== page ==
OK, our title is false advertising. The Bureau of Labor Statistics crew is not allowed to surf the Net making comments on blogs, nor do they have a blog of their own. It might be a good idea, but it is an unlikely move given budget constraints.
This is too bad, since there is near-universal criticism of their methodology. Many go much further. A Google search will reveal plenty of aggressive name-calling critics. The criticism has been so loud and pervasive that hardly anyone in the blogosphere or trading worlds believes in the monthly non-farm payroll report. Many sites routinely mention the birth/death adjustment so that the reader can mentally subtract these "phantom" or "magical" jobs.
This presents an interesting situation. What if the BLS approach is correct and accurate? Those understanding this would do better in gauging economic changes.
Since the BLS is not going to respond directly to critics, we propose to use their existing results and words to address some of the key points. In this article, we will show the strength of the BLS methods with only indirect references to the many critics. In future articles we will directly analyze and expose pervasive errors on this topic. Reader questions are invited.
We have three steps: Showing the accuracy of the birth/death adjustment, explaining the b/d role in job creation, and showing how the research design effectively captures economic changes.
This article takes up the first of these issues.
Estimating the number of jobs and the monthly change in jobs is a daunting challenge. There is a way of keeping score. As we wrote last October:
Each year the BLS makes a "benchmark revision" to the payroll employment series based on the establishment survey. The purpose of this is to make sure the survey data are consistent with the actual count of jobs from state unemployment insurance tax records.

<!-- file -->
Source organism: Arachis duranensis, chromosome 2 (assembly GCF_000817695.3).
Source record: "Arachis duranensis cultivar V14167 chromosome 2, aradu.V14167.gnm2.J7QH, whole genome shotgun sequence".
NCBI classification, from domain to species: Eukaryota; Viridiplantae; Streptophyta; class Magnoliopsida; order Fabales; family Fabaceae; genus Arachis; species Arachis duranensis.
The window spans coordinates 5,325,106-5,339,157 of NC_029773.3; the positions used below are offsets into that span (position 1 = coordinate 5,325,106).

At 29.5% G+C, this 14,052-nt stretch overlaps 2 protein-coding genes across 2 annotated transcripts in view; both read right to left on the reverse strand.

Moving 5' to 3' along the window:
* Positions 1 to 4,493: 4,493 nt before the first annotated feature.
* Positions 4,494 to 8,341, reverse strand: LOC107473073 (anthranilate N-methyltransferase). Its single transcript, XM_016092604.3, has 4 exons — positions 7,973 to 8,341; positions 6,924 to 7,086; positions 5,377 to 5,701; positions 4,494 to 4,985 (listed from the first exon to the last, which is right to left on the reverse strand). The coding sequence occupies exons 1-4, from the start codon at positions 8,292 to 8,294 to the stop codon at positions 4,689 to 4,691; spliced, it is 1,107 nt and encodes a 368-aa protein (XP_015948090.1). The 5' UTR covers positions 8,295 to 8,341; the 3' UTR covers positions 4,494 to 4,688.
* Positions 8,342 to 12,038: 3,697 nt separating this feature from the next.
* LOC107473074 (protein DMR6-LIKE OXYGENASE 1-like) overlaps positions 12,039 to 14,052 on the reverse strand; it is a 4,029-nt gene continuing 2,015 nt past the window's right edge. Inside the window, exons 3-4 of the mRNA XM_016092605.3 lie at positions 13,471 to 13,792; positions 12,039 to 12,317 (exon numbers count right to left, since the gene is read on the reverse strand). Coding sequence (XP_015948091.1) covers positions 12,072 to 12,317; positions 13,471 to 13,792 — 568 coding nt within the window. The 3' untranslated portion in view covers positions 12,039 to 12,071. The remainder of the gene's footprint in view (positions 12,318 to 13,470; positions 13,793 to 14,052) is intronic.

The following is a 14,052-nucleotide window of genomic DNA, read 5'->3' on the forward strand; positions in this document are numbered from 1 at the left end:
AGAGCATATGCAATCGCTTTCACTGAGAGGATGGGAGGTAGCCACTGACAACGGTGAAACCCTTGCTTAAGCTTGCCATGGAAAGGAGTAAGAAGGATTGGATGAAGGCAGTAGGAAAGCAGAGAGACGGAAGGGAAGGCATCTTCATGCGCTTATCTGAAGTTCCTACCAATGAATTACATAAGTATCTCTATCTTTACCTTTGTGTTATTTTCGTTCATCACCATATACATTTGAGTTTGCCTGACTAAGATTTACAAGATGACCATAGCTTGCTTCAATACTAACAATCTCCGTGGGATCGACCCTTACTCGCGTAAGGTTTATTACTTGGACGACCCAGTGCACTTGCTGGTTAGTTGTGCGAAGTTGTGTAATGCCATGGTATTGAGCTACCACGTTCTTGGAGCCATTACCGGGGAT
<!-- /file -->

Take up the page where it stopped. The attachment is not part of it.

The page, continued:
The state data is much better, of course, but it is not available in a timely fashion. The benchmarking is a reality check. It allows the BLS to see how well they did with the monthly estimates. Each October, along with the report on September employment, the BLS releases the preliminary version of these benchmark revisions.
This is the report card for the BLS.
This should be a non-controversial test, since it relies upon actual state data, not projections. No employer is going to pay extra taxes, so this count does not include any "phantom jobs."
The better the BLS methods, the smaller the benchmark revisions. If the Birth/Death adjustment is effective, it makes the revisions smaller.
And it does!!
Here is a nice chart showing the effects.
The blue line is the actual count. Just compare the red line to the green line. The red line shows what the estimate would have reported without any birth/death adjustment. The green line shows the effect of birth/death.
The birth/death adjustment improves the job change estimate in every quarter since it has been introduced.
UPDATE on EXPLANATION
While readers got the point of the original article, our original explanation of the chart was not very good. The BLS takes the actual count from unemployment statistics and makes a benchmark revision. The smaller the revision, the better the original estimate. The original estimates use the birth/death adjustment.
With this in mind, the red bars show the revisions using the adjustment. The green bars show what the revision would have been without the adjustment. Since the red bars represent a smaller adjustment in all cases, this shows that the B/D adjustment improved the real-time estimate. The blue bars show, for reference, the amount of the B/D adjustment.
Conclusion to Part One
Most of the BLS critics have been offering the same complaints for many years, but no one ever asks whether they were correct. The closest the BLS team will come is the paper they published last October.
In this article we have emphasized that something about the birth/death adjustment is good, very good. It improves the job change estimates in every quarter.
This seems counter-intuitive. How can we have new job creation in such difficult economic times? Most people believe their intuition rather than the data.
In the next article in this series we will explain this mystery.